Case Law Update: Copyright
In the recent case of Celebrity Pictures Limited & Tyson Sadlo v B Hannah Limited  EWPCC 32 the Patents County Court had to decide whether copyright in six photographs of Karren Brady had been infringed.
Mr Sadlo is a photographer who was commissioned by a company called Oxygen 10 Limited to take photos of Ms Brady for use in a magazine published by Oxygen 10. The Defendant Company subsequently took over the business of Oxygen 10 when the latter company ceased trading. B Hannah authorised the use of the photographs in a health magazine and online and it was this authorisation that the Claimant argued was infringement.
The Defendant tried to argue that it owned the copyright in the photographs or was a joint author of the photographs. The Defendant produced a contract which stated that Oxygen 10 owned the rights and that by accepting the assignment Mr Saldo agreed that Oxygen 10 had worldwide exclusivity of the photographs. The Court, however, preferred Mr Saldo’s evidence in this regard and held that Mr Saldo had not seen this contract before the assignment and that if he had seen the contract he wouldn’t have carried out the commission on this basis. Furthermore, the Court held that the limited brief sent to Mr Saldo by Oxygen 10 was not sufficient to mean that Oxygen 10 (or its successors) owned or jointly owned the copyright in the photographs.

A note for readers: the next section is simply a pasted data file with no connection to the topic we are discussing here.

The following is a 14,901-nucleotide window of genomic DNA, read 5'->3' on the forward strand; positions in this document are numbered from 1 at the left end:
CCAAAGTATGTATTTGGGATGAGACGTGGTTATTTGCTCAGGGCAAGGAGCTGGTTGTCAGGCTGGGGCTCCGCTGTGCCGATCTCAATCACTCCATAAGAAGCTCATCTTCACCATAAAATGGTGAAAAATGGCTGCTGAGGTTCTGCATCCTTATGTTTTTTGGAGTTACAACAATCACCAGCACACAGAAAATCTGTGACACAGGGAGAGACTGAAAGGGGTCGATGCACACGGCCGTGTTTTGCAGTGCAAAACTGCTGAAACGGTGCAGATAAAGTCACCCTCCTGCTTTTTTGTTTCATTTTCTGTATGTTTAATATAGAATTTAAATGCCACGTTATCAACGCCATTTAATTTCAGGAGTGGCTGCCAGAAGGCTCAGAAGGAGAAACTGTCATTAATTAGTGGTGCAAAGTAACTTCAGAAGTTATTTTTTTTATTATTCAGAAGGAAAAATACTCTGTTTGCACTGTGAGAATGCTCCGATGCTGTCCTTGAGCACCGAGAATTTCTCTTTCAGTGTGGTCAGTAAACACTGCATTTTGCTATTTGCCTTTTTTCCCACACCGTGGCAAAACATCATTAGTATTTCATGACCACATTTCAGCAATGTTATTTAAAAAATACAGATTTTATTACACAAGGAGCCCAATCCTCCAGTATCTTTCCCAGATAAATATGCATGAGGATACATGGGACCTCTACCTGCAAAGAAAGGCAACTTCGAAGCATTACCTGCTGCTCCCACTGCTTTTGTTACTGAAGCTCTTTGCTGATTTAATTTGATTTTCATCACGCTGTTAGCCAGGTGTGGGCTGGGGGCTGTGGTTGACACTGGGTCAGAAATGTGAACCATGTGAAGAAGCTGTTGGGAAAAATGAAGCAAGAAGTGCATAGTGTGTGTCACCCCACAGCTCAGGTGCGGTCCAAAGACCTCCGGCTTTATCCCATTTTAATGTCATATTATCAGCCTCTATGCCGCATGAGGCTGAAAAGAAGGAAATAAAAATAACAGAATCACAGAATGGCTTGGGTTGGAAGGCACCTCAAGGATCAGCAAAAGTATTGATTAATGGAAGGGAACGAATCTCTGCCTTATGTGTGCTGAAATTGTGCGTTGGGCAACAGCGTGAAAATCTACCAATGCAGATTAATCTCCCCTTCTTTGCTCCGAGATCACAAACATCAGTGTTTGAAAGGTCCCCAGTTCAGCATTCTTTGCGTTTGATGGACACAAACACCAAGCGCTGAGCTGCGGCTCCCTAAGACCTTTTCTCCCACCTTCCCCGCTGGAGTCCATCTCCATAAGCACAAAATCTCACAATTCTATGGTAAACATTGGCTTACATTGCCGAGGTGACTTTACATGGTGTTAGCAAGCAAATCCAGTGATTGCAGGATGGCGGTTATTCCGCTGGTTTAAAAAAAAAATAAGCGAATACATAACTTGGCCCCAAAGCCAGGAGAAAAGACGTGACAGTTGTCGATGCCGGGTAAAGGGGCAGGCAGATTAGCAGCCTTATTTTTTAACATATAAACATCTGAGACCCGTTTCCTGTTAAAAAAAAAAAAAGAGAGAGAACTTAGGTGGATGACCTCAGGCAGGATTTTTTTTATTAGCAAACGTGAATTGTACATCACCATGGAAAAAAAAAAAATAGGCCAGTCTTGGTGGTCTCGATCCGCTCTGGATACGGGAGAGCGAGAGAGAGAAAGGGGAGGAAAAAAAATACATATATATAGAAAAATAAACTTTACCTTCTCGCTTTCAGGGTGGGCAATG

The Defendant then tried to argue, in the absence of a contract, that there was an implied term that Mr Saldo would transfer the copyright to Oxygen 10. Again, the Judge chose not to agree with this.
The only question which the Court then had to decide was whether infringement of the copyright in the photographs had taken place. B Hannah argued that if there was any liability for copyright infringement it was the responsibility of Oxygen 10. However, there was evidence to suggest that the relevant acts (i.e. authorising the publication of the photographs in the health magazine and online) were all carried out after Oxygen 10 had ceased trading. There was also evidence to suggest that Mr Saldo had been told to redirect his invoice to B Hannah. The Judge held that by the time of the relevant acts everything was within B Hannah’s control and that it was B Hannah, on the evidence, which negotiated with and subsequently authorised the publication of the photographs in the health magazine.
The Judge therefore concluded that there had been infringement of copyright by B Hannah.
It is important to note that a lot of the argument was taken up with who was the owner, and whether there were implied or express terms detailing the arrangements for the copyright. Therefore, when entering into commissions such as these, the parties should always consider drawing up a formal arrangement setting out at the outset where the ownership of the copyright lies. It doesn’t need to be a long complicated document but it is worth ensuring that all parties know where they stand.
If you need any more information on this subject, please contact Emma Hayward.